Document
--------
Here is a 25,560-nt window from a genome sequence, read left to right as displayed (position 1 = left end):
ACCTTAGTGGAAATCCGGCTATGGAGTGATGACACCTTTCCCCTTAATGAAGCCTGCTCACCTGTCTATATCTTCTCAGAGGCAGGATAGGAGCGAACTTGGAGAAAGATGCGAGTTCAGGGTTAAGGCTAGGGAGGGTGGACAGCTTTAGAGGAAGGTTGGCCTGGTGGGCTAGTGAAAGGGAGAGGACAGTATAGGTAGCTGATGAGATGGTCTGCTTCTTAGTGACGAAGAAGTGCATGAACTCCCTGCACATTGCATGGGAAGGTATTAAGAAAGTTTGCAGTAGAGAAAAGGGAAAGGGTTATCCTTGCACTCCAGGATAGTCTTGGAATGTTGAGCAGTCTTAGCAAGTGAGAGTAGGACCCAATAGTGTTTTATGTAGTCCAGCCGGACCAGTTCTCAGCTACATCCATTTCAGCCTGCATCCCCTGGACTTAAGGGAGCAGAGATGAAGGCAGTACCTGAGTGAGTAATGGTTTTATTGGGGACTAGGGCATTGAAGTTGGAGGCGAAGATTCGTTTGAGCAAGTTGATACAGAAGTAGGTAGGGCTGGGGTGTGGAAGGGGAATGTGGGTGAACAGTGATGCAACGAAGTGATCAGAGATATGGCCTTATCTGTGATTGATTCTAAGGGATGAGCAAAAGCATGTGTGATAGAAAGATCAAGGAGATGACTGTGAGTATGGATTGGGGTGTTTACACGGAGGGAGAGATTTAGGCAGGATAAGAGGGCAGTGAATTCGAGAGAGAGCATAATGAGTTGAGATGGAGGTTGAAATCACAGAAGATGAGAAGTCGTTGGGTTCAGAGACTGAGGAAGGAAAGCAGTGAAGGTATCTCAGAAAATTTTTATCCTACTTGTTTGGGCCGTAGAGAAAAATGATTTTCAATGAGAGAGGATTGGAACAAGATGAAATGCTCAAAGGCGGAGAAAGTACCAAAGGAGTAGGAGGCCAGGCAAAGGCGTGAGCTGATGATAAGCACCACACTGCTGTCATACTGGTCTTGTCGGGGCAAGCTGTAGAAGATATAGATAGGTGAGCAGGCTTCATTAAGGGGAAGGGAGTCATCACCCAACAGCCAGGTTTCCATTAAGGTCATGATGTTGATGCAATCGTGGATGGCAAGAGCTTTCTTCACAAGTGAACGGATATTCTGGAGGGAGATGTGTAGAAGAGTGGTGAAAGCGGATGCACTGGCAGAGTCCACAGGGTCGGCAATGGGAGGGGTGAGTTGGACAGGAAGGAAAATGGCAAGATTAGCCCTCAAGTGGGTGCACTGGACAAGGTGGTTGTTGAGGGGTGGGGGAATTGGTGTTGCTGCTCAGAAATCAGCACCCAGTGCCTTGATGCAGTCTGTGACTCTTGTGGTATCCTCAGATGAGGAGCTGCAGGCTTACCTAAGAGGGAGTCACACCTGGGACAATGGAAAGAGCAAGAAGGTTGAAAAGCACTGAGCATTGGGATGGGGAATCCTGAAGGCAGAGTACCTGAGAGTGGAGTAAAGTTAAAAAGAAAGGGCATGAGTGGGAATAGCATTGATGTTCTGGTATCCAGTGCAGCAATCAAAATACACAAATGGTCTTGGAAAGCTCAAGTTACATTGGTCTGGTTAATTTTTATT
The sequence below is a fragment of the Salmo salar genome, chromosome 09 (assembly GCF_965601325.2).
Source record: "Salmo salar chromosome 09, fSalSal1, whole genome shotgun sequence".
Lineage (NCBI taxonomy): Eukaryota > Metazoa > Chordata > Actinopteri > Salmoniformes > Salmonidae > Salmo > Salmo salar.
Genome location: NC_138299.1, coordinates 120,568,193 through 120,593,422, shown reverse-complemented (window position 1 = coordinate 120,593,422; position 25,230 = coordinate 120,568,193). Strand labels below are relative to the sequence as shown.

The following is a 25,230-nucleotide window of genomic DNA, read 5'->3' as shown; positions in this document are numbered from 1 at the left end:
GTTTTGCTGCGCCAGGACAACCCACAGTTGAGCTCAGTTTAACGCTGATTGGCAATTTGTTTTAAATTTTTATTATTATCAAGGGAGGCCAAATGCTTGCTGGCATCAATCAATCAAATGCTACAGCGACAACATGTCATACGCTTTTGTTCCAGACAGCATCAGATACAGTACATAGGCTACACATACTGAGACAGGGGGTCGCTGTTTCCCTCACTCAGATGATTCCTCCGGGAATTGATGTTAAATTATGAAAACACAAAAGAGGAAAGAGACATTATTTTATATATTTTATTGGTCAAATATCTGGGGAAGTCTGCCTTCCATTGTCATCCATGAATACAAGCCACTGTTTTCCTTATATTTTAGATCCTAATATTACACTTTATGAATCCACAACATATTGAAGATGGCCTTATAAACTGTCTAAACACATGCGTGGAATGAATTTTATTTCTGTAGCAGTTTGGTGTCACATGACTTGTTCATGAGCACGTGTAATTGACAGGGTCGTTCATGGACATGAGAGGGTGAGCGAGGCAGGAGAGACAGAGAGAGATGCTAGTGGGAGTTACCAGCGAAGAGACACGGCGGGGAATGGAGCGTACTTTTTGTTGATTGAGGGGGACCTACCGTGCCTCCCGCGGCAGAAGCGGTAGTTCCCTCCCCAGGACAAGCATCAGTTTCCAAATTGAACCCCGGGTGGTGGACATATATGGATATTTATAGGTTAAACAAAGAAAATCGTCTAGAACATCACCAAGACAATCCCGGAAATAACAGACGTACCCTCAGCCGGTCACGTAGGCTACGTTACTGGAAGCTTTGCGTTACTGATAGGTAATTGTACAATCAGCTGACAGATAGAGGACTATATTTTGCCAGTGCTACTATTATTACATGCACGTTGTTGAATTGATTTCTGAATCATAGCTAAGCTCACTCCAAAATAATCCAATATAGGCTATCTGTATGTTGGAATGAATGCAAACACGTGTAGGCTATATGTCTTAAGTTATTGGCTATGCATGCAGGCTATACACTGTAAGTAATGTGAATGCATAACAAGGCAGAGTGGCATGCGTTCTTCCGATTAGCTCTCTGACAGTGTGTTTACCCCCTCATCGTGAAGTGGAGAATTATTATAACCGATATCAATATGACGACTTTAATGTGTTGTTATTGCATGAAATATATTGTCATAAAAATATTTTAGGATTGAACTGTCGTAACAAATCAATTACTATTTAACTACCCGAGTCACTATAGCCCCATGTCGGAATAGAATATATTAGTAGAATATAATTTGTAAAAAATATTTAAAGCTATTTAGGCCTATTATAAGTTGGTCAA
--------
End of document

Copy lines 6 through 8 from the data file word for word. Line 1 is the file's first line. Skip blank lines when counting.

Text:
Genome location: NC_138299.1, coordinates 120,568,193 through 120,593,422, shown reverse-complemented (window position 1 = coordinate 120,593,422; position 25,230 = coordinate 120,568,193). Strand labels below are relative to the sequence as shown.

The following is a 25,230-nucleotide window of genomic DNA, read 5'->3' as shown; positions in this document are numbered from 1 at the left end:
GTTTTGCTGCGCCAGGACAACCCACAGTTGAGCTCAGTTTAACGCTGATTGGCAATTTGTTTTAAATTTTTATTATTATCAAGGGAGGCCAAATGCTTGCTGGCATCAATCAATCAAATGCTACAGCGACAACATGTCATACGCTTTTGTTCCAGACAGCATCAGATACAGTACATAGGCTACACATACTGAGACAGGGGGTCGCTGTTTCCCTCACTCAGATGATTCCTCCGGGAATTGATGTTAAATTATGAAAACACAAAAGAGGAAAGAGACATTATTTTATATATTTTATTGGTCAAATATCTGGGGAAGTCTGCCTTCCATTGTCATCCATGAATACAAGCCACTGTTTTCCTTATATTTTAGATCCTAATATTACACTTTATGAATCCACAACATATTGAAGATGGCCTTATAAACTGTCTAAACACATGCGTGGAATGAATTTTATTTCTGTAGCAGTTTGGTGTCACATGACTTGTTCATGAGCACGTGTAATTGACAGGGTCGTTCATGGACATGAGAGGGTGAGCGAGGCAGGAGAGACAGAGAGAGATGCTAGTGGGAGTTACCAGCGAAGAGACACGGCGGGGAATGGAGCGTACTTTTTGTTGATTGAGGGGGACCTACCGTGCCTCCCGCGGCAGAAGCGGTAGTTCCCTCCCCAGGACAAGCATCAGTTTCCAAATTGAACCCCGGGTGGTGGACATATATGGATATTTATAGGTTAAACAAAGAAAATCGTCTAGAACATCACCAAGACAATCCCGGAAATAACAGACGTACCCTCAGCCGGTCACGTAGGCTACGTTACTGGAAGCTTTGCGTTACTGATAGGTAATTGTACAATCAGCTGACAGATAGAGGACTATATTTTGCCAGTGCTACTATTATTACATGCACGTTGTTGAATTGATTTCTGAATCATAGCTAAGCTCACTCCAAAATAATCCAATATAGGCTATCTGTATGTTGGAATGAATGCAAACACGTGTAGGCTATATGTCTTAAGTTATTGGCTATGCATGCAGGCTATACACTGTAAGTAATGTGAATGCATAACAAGGCAGAGTGGCATGCGTTCTTCCGATTAGCTCTCTGACAGTGTGTTTACCCCCTCATCGTGAAGTGGAGAATTATTATAACCGATATCAATATGACGACTTTAATGTGTTGTTATTGCATGAAATATATTGTCATAAAAATATTTTAGGATTGAACTGTCGTAACAAATCAATTACTATTTAACTACCCGAGTCACTATAGCCCCATGTCGGAATAGAATATATTAGTAGAATATAATTTGTAAAAAATATTTAAAGCTATTTAGGCCTATTATAAGTTGGTCAA